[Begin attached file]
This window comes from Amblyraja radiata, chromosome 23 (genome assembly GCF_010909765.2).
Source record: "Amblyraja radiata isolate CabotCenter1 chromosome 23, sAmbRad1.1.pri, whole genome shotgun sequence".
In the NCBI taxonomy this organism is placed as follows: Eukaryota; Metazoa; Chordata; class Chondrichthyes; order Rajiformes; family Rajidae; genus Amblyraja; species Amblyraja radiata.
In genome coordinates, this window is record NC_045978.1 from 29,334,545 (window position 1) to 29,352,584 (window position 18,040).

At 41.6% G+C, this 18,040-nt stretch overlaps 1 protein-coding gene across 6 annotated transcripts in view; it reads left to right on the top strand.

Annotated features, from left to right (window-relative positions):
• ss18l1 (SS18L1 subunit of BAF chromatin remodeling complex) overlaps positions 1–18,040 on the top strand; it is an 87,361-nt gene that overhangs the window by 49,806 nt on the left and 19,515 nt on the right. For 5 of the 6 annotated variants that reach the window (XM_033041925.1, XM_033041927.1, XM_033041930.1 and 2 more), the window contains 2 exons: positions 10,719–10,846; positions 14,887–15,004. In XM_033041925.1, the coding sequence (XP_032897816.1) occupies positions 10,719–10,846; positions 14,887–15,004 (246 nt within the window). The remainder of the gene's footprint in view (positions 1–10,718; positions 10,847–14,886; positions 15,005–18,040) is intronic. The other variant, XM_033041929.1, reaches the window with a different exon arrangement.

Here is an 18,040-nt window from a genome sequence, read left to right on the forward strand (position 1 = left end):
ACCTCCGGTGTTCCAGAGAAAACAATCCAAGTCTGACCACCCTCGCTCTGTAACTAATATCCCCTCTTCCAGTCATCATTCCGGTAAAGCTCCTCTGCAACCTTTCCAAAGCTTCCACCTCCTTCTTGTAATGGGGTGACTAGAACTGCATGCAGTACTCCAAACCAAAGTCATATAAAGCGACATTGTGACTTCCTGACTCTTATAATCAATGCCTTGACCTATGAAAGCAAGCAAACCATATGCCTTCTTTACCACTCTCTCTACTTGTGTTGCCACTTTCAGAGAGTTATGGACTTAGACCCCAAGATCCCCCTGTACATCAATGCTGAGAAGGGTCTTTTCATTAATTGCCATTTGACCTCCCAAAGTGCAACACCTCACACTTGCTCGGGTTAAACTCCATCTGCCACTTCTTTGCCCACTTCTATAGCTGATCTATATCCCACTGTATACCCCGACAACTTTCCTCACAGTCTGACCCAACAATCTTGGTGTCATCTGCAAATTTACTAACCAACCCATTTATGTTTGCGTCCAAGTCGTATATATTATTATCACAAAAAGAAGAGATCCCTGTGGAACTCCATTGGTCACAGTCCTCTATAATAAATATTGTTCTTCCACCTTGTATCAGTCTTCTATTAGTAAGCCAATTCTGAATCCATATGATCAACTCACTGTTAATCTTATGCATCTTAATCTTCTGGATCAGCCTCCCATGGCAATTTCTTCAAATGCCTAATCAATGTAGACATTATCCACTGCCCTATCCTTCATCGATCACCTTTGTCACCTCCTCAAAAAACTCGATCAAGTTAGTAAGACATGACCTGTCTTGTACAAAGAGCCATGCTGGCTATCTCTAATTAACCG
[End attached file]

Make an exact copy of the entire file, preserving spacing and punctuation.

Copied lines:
This window comes from Amblyraja radiata, chromosome 23 (genome assembly GCF_010909765.2).
Source record: "Amblyraja radiata isolate CabotCenter1 chromosome 23, sAmbRad1.1.pri, whole genome shotgun sequence".
In the NCBI taxonomy this organism is placed as follows: Eukaryota; Metazoa; Chordata; class Chondrichthyes; order Rajiformes; family Rajidae; genus Amblyraja; species Amblyraja radiata.
In genome coordinates, this window is record NC_045978.1 from 29,334,545 (window position 1) to 29,352,584 (window position 18,040).

At 41.6% G+C, this 18,040-nt stretch overlaps 1 protein-coding gene across 6 annotated transcripts in view; it reads left to right on the top strand.

Annotated features, from left to right (window-relative positions):
• ss18l1 (SS18L1 subunit of BAF chromatin remodeling complex) overlaps positions 1–18,040 on the top strand; it is an 87,361-nt gene that overhangs the window by 49,806 nt on the left and 19,515 nt on the right. For 5 of the 6 annotated variants that reach the window (XM_033041925.1, XM_033041927.1, XM_033041930.1 and 2 more), the window contains 2 exons: positions 10,719–10,846; positions 14,887–15,004. In XM_033041925.1, the coding sequence (XP_032897816.1) occupies positions 10,719–10,846; positions 14,887–15,004 (246 nt within the window). The remainder of the gene's footprint in view (positions 1–10,718; positions 10,847–14,886; positions 15,005–18,040) is intronic. The other variant, XM_033041929.1, reaches the window with a different exon arrangement.

Here is an 18,040-nt window from a genome sequence, read left to right on the forward strand (position 1 = left end):
ACCTCCGGTGTTCCAGAGAAAACAATCCAAGTCTGACCACCCTCGCTCTGTAACTAATATCCCCTCTTCCAGTCATCATTCCGGTAAAGCTCCTCTGCAACCTTTCCAAAGCTTCCACCTCCTTCTTGTAATGGGGTGACTAGAACTGCATGCAGTACTCCAAACCAAAGTCATATAAAGCGACATTGTGACTTCCTGACTCTTATAATCAATGCCTTGACCTATGAAAGCAAGCAAACCATATGCCTTCTTTACCACTCTCTCTACTTGTGTTGCCACTTTCAGAGAGTTATGGACTTAGACCCCAAGATCCCCCTGTACATCAATGCTGAGAAGGGTCTTTTCATTAATTGCCATTTGACCTCCCAAAGTGCAACACCTCACACTTGCTCGGGTTAAACTCCATCTGCCACTTCTTTGCCCACTTCTATAGCTGATCTATATCCCACTGTATACCCCGACAACTTTCCTCACAGTCTGACCCAACAATCTTGGTGTCATCTGCAAATTTACTAACCAACCCATTTATGTTTGCGTCCAAGTCGTATATATTATTATCACAAAAAGAAGAGATCCCTGTGGAACTCCATTGGTCACAGTCCTCTATAATAAATATTGTTCTTCCACCTTGTATCAGTCTTCTATTAGTAAGCCAATTCTGAATCCATATGATCAACTCACTGTTAATCTTATGCATCTTAATCTTCTGGATCAGCCTCCCATGGCAATTTCTTCAAATGCCTAATCAATGTAGACATTATCCACTGCCCTATCCTTCATCGATCACCTTTGTCACCTCCTCAAAAAACTCGATCAAGTTAGTAAGACATGACCTGTCTTGTACAAAGAGCCATGCTGGCTATCTCTAATTAACCG